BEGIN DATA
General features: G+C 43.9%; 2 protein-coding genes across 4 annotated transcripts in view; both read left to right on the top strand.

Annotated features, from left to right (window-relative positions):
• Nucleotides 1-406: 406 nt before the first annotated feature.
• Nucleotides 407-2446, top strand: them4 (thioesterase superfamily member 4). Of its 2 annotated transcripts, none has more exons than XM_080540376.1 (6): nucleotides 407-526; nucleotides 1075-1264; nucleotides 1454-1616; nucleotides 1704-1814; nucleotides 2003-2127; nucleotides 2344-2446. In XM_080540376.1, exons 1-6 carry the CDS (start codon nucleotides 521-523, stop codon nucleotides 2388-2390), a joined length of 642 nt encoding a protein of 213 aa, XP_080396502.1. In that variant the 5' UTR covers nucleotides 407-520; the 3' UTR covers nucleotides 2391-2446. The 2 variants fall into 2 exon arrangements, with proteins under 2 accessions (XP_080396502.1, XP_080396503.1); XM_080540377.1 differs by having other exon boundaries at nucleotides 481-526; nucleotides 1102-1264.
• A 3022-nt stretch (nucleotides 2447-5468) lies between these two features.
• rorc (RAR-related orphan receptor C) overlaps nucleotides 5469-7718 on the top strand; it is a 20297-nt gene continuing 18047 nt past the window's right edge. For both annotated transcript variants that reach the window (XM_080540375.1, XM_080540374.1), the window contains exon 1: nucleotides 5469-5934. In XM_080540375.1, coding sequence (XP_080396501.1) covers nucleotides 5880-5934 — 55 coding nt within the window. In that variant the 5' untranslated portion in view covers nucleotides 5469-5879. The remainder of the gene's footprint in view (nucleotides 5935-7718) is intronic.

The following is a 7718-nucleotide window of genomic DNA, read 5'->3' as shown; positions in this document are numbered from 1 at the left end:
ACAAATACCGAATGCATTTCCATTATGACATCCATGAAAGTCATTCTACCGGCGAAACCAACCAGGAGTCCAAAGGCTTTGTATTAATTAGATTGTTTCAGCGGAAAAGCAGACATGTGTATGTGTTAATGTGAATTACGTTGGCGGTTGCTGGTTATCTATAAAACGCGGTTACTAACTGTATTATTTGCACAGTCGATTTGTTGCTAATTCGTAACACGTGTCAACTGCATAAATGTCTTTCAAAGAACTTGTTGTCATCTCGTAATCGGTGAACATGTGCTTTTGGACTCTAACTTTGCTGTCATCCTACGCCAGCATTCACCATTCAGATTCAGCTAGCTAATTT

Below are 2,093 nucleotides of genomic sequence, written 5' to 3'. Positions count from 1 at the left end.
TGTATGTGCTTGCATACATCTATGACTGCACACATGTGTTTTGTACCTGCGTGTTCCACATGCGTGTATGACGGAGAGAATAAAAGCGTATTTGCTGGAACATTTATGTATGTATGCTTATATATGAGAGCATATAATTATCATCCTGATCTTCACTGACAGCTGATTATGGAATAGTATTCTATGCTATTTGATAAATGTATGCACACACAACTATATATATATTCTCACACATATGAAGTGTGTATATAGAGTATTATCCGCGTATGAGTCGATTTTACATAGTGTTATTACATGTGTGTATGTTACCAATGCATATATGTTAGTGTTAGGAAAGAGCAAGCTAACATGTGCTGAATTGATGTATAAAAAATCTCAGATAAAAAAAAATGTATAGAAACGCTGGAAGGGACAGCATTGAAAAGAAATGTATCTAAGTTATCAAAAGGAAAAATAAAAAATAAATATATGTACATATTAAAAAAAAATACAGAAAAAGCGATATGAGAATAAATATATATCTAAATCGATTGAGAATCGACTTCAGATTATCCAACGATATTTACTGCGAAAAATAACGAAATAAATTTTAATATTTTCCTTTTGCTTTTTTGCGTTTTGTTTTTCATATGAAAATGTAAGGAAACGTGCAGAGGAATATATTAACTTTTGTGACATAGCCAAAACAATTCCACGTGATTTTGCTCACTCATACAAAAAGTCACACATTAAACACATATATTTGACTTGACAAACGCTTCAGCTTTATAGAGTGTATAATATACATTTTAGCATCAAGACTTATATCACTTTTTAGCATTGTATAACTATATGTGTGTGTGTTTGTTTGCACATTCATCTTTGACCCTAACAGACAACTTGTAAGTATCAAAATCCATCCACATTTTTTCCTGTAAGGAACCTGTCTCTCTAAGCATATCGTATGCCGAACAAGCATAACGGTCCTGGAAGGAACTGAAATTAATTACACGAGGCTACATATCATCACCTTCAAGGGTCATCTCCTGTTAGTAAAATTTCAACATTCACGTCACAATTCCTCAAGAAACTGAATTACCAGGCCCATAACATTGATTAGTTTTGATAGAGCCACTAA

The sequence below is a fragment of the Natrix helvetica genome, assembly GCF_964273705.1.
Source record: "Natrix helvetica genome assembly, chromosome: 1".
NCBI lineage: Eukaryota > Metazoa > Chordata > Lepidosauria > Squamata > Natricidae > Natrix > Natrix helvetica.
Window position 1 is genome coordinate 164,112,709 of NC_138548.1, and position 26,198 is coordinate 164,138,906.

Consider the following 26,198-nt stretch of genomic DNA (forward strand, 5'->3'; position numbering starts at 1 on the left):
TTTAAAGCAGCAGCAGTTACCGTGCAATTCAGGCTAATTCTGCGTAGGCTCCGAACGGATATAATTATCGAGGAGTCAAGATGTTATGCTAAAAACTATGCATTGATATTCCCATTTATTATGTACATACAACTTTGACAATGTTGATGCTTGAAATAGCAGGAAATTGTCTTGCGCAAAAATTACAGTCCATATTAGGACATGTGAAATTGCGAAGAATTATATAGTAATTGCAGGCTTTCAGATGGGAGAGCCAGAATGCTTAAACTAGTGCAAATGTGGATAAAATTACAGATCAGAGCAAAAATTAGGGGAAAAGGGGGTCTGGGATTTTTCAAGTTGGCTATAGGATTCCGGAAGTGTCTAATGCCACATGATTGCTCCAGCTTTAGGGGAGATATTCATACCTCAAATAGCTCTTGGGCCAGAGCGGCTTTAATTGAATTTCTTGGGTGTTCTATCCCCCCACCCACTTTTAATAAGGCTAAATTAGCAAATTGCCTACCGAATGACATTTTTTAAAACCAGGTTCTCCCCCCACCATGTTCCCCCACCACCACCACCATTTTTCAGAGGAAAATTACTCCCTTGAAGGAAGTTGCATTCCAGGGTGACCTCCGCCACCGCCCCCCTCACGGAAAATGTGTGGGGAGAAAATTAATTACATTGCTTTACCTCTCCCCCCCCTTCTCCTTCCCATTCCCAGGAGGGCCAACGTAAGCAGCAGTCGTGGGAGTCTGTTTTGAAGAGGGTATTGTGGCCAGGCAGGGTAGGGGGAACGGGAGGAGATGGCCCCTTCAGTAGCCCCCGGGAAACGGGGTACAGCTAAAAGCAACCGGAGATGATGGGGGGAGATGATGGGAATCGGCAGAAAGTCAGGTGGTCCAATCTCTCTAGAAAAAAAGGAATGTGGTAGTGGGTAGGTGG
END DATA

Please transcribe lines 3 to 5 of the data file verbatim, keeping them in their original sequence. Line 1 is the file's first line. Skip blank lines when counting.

• Nucleotides 1-406: 406 nt before the first annotated feature.
• Nucleotides 407-2446, top strand: them4 (thioesterase superfamily member 4). Of its 2 annotated transcripts, none has more exons than XM_080540376.1 (6): nucleotides 407-526; nucleotides 1075-1264; nucleotides 1454-1616; nucleotides 1704-1814; nucleotides 2003-2127; nucleotides 2344-2446. In XM_080540376.1, exons 1-6 carry the CDS (start codon nucleotides 521-523, stop codon nucleotides 2388-2390), a joined length of 642 nt encoding a protein of 213 aa, XP_080396502.1. In that variant the 5' UTR covers nucleotides 407-520; the 3' UTR covers nucleotides 2391-2446. The 2 variants fall into 2 exon arrangements, with proteins under 2 accessions (XP_080396502.1, XP_080396503.1); XM_080540377.1 differs by having other exon boundaries at nucleotides 481-526; nucleotides 1102-1264.
• A 3022-nt stretch (nucleotides 2447-5468) lies between these two features.